Nov 12, 2007
History lesson time: "Tabula rasa" is a Latin phrase popularized by John Locke in the 17th century. Translated to English it reads as "clean slate" and describes Locke's notion of human nature. In terms of Richard Garriott's new MMORPG, intellectually titled Tabula Rasa, the concept works on several levels. In the game's story, it refers to humanity starting over on a new planet after an alien invasion. For gameplay it hints at the cloning system that allows you to take a single
Sept 19, 2007
No other rhythm action game on DS has yet to use the touch screen as a single, real instrument, for the duration of the game. In Rhythm Tengoku you're banging objects, shooting arrows, and punching cans. In Ouendan you're tapping a few random balls whose shapes are abstract rather than musical in nature. In Taiko No Tatsujin DS, however, as in its former arcade incarnations and Donkey Konga (made by the same team), the game is all about a real instrument. Styluses become
How do you see it? Old skool nostalgia or long-forgotten crap? Are you a rabid retro-head or a sneering next-gen obsessive? Either way, its a mini-war that neednt be, especially when were talking about over thirty games for less than twenty clams. Perhaps its time that both sides of the dispute kissed and made up, and we can all get in the warm and have a great game of New Zealand Story. Er,
Shadow of the Colossus is the unlikely inspiration for this, the fourth game starring generically tribal platforming star Tak. This time, the loinclothed bonehead has accidentally released four giant ‘Grosstrosities’ upon the world, and it’s up to him to bring these lumbering maniacs to heel.
You've likely picked up your PlayStation Vita. You've got your games picked out and you're either chucking touchscreen grenades with Nathan Drake or you're stacking up puzzle pieces to that weird song with the video where the guy's face shows up on bikini models. But we digress. You might not know about Tales from Space: Mutant Blobs Attack!!!, a digital-only title that's floating around the PlayStation Store. Fix that. Now....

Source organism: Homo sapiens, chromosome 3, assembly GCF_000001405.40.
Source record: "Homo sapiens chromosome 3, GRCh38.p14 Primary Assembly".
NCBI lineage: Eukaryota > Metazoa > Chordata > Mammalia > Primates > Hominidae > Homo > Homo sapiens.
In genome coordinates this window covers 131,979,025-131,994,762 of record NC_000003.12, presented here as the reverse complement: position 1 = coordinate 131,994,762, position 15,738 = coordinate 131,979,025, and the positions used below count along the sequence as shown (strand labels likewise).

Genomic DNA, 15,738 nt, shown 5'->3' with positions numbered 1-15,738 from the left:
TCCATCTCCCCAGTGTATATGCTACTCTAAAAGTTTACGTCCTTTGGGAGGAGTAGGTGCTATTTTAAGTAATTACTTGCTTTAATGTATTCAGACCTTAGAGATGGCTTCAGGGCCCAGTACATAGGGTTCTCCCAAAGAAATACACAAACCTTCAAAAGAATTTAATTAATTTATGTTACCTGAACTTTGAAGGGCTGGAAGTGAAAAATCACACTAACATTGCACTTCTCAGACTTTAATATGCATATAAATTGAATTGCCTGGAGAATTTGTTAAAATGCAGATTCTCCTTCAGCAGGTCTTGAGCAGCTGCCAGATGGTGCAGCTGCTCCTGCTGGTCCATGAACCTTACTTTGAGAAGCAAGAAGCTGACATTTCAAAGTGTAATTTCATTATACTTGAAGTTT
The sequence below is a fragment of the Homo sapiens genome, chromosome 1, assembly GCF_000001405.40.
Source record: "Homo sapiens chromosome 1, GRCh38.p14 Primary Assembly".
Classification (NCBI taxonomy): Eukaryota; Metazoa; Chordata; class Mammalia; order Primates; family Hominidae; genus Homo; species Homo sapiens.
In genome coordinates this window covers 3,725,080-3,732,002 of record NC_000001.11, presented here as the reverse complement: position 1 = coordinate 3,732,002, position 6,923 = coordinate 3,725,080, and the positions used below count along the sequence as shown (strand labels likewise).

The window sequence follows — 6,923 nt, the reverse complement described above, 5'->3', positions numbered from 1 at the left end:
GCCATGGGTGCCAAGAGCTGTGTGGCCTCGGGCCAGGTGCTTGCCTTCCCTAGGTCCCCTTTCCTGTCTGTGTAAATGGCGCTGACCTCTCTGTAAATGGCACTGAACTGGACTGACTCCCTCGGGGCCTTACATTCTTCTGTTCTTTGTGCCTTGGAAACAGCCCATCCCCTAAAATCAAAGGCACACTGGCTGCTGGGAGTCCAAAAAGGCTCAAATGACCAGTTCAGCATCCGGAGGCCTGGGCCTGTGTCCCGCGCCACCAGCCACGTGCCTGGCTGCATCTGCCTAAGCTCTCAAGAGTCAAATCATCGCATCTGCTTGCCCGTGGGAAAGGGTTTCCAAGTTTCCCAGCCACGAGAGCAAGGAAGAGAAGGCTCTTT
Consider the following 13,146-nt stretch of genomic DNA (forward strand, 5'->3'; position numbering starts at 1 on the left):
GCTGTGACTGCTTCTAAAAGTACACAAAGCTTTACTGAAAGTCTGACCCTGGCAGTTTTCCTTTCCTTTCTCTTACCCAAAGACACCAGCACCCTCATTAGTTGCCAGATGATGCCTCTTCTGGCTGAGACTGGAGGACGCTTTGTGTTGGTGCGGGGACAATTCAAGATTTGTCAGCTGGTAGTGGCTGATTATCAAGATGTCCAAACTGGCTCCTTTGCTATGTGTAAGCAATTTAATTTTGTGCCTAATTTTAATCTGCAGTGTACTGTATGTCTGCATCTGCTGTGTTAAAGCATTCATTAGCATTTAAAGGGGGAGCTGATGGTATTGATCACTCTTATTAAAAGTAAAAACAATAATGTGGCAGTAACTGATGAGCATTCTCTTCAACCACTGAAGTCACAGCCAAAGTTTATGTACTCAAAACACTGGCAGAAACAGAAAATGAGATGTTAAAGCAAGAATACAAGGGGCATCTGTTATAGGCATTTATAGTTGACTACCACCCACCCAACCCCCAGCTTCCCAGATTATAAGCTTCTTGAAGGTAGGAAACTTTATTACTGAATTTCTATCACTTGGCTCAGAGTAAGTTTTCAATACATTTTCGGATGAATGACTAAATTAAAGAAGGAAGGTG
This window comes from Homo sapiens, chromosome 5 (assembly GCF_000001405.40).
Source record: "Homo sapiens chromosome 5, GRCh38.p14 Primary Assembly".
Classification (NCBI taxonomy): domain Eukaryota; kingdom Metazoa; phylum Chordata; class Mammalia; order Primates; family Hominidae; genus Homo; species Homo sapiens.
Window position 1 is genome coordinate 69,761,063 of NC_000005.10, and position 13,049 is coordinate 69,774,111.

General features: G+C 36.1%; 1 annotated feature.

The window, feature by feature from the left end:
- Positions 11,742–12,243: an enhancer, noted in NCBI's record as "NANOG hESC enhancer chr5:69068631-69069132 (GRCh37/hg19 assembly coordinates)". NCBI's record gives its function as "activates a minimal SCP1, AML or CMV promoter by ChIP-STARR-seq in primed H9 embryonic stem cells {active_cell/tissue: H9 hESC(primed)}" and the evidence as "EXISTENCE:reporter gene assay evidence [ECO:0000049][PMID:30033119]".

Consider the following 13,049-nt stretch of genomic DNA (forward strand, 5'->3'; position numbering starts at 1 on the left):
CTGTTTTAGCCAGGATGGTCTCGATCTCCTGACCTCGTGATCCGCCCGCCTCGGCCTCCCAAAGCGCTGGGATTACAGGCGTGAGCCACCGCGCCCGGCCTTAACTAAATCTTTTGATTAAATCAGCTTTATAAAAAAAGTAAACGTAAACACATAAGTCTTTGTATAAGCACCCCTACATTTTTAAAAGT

Tales from Graces f continues the long, storied line of Tales titles. It's a JRPG that has stuck around for some time. This new game seems to revive the PS2 era of JRPG, and that's in a good way...
Nostalgia? Please. As great as the original Secret of Monkey Island is, it’s a new adventure we’ve all been craving. Even though Tales is the first of the series not made by LucasArts (although Telltale have no shortage of people who worked on them, such as Dave Grossman and Mike Stemmle), make no mistake: it’s officially the fifth game in the series, not some farmed-out spin-off.
Thank goodness, the first one wasn’t a fluke. Telltale’s episodic Monkey Island revamp kicked off on a splendid high, and this second episode is easily up to the first’s satisfying standard. Strong puzzles, funny writing and a fantastic new villain in the form of Morgan Le Flay, a sexy pirate hunter who’s simultaneously Guybrush Threepwood’s biggest fan and greatest threat in ages.
Previously, on Monkey Island: Voodoo pox! Human LeChuck! Magical sea-sponges! At this point in the series, it’s almost like reviewing a TV show rather than a game. The basic structure, the characters, the overall plot – you’re not going to jump into Guybrush’s world at this point. So the question is more how well this episode continues the series, than how it might stand alone. In short... it’s strange.
And so, on to the fourth episode of Tales do we go, with the series progressing nicely. The end is nearing though and Telltale should now, surely, have begun to move on from merely being good to reminding us why we all loved the Monkey Island games in the first place. Whether they manage this is open to debate, sadly.